This study provides a framework depicting the evolution of studies on the functions of boards of directors and their impact on firm performance. Four theories-legalistic, strategic choice, agency, and stewardship theory-are linked to describe the relationships in the evolution process underlying this phenomenon. From this review, directions for future research are identified.
This paper argues that the greatly increased emphasis in our civilization today on expanding one of the oldest and most basic values, the idea of democracy, has given the public an interest in wanting more participation in the decision-making processes that vitally affect their welfare. It is the thesis of this paper that an extension of participative decision making into capitalism could develop what is called a postmodern theory of industrial democracy. At the same time, such a theory redefines the discourse on empowerment.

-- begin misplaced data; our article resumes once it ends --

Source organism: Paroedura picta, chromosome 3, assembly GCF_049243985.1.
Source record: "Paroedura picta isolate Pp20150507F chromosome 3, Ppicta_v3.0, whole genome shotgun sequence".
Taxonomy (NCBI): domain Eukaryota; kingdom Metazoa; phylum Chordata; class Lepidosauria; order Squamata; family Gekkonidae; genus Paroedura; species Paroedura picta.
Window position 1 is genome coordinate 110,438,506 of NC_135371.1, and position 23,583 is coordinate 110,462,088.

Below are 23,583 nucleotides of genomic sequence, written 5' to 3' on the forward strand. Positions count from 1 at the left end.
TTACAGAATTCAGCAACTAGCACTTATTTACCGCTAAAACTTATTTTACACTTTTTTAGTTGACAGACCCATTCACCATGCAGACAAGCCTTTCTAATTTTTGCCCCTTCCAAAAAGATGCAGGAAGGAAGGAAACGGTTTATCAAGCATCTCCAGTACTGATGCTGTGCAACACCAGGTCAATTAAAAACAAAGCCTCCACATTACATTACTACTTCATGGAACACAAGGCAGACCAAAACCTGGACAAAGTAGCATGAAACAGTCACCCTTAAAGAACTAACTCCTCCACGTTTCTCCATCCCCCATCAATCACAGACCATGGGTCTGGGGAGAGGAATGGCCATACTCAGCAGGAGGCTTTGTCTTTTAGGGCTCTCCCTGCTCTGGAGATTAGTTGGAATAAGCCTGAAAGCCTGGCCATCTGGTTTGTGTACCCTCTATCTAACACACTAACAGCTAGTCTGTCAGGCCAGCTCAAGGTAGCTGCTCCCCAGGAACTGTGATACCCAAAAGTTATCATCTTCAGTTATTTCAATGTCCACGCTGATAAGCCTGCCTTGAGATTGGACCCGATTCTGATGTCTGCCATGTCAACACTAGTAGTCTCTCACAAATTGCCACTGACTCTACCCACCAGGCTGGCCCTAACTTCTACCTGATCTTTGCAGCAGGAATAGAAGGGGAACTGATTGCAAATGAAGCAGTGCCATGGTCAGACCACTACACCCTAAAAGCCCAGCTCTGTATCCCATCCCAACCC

The day on which Zhang Wei Gou met John Redmann was fateful in many ways. Zhang had worked for many years at a small paper factory in Shanxie province. He had a good reputation as a manager of people but the State-owned factory in which he worked was small and very inefficient. Production quality was low, processes were not well thought out and the workers in general were not much interested in improving things. Zhang was frustrated both with his leaders' inability to improve conditions at the factory and with his own inability to change things despite his good relations with the workers. He decided in the summer of 1996 to xiahie (to take a job in the private sector). He quickly found a supervisory job in a China-Canadian joint venture in the nearby city of Xian.
This paper addresses the issue of Human Resource Management (HRM) and training with particular emphasis on Omanization (the replacement of expatriate with Omanies) in the Sultanate of Oman. First, the paper discussess an overview of the human resource management practices in the Gulf Cooperation Council (GCC) countries and the emerging economies of East Asia. This is followed by the specifics of the Sultanate of Oman's experience outlining the national policies on human resource management & training and government supported Omanization schemes and incentives. Finally, the author recommends an integrated and holistic three tier strategic framework for human resource management and training in the Sultanate of Oman.